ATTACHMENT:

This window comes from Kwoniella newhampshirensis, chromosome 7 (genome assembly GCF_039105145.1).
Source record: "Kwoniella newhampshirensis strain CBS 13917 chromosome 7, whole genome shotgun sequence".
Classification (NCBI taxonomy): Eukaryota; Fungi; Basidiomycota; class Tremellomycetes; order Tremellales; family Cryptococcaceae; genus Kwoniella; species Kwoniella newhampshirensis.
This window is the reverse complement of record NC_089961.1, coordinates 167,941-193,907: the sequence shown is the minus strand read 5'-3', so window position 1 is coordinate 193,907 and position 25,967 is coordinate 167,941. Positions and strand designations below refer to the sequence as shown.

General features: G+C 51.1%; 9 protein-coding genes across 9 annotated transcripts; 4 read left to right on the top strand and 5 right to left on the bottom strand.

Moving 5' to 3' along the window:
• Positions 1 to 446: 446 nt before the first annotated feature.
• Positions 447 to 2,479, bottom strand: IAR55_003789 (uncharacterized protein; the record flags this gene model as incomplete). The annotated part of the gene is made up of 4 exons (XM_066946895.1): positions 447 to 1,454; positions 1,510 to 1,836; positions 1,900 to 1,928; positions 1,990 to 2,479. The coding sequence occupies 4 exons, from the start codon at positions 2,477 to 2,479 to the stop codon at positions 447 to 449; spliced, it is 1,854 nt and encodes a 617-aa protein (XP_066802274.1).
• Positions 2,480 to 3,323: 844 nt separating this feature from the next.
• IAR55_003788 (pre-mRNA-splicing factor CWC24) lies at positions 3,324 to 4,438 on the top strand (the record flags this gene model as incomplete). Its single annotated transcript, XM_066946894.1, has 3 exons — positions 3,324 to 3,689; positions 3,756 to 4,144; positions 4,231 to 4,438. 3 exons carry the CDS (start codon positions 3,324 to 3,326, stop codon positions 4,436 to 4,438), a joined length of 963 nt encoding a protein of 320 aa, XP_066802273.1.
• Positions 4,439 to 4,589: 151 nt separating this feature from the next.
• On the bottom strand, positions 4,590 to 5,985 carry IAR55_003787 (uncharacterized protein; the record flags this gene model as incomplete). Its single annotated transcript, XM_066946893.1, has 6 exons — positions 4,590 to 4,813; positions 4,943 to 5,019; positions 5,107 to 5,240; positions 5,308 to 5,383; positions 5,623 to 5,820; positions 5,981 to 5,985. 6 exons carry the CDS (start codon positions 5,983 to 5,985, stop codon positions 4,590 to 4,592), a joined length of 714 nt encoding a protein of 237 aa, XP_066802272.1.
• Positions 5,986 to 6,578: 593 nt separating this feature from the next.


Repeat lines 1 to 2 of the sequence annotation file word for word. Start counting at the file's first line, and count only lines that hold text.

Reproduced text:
This window comes from Kwoniella newhampshirensis, chromosome 7 (genome assembly GCF_039105145.1).
Source record: "Kwoniella newhampshirensis strain CBS 13917 chromosome 7, whole genome shotgun sequence".